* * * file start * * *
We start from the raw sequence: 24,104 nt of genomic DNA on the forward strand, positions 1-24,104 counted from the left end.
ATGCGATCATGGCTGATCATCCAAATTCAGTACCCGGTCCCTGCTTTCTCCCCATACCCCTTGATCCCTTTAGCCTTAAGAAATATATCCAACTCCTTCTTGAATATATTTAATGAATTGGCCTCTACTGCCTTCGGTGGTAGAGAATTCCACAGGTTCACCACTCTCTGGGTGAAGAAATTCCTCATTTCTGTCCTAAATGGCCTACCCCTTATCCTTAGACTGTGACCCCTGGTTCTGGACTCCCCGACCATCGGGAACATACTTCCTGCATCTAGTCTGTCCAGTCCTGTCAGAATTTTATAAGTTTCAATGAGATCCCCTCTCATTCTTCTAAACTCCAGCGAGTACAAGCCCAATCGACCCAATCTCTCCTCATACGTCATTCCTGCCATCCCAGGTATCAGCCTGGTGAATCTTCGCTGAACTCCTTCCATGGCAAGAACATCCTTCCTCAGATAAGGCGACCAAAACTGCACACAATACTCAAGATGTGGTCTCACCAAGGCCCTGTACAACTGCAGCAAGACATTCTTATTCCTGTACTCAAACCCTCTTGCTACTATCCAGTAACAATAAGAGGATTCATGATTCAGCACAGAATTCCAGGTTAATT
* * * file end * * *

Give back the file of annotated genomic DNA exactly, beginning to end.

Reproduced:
We start from the raw sequence: 24,104 nt of genomic DNA on the forward strand, positions 1-24,104 counted from the left end.
ATGCGATCATGGCTGATCATCCAAATTCAGTACCCGGTCCCTGCTTTCTCCCCATACCCCTTGATCCCTTTAGCCTTAAGAAATATATCCAACTCCTTCTTGAATATATTTAATGAATTGGCCTCTACTGCCTTCGGTGGTAGAGAATTCCACAGGTTCACCACTCTCTGGGTGAAGAAATTCCTCATTTCTGTCCTAAATGGCCTACCCCTTATCCTTAGACTGTGACCCCTGGTTCTGGACTCCCCGACCATCGGGAACATACTTCCTGCATCTAGTCTGTCCAGTCCTGTCAGAATTTTATAAGTTTCAATGAGATCCCCTCTCATTCTTCTAAACTCCAGCGAGTACAAGCCCAATCGACCCAATCTCTCCTCATACGTCATTCCTGCCATCCCAGGTATCAGCCTGGTGAATCTTCGCTGAACTCCTTCCATGGCAAGAACATCCTTCCTCAGATAAGGCGACCAAAACTGCACACAATACTCAAGATGTGGTCTCACCAAGGCCCTGTACAACTGCAGCAAGACATTCTTATTCCTGTACTCAAACCCTCTTGCTACTATCCAGTAACAATAAGAGGATTCATGATTCAGCACAGAATTCCAGGTTAATT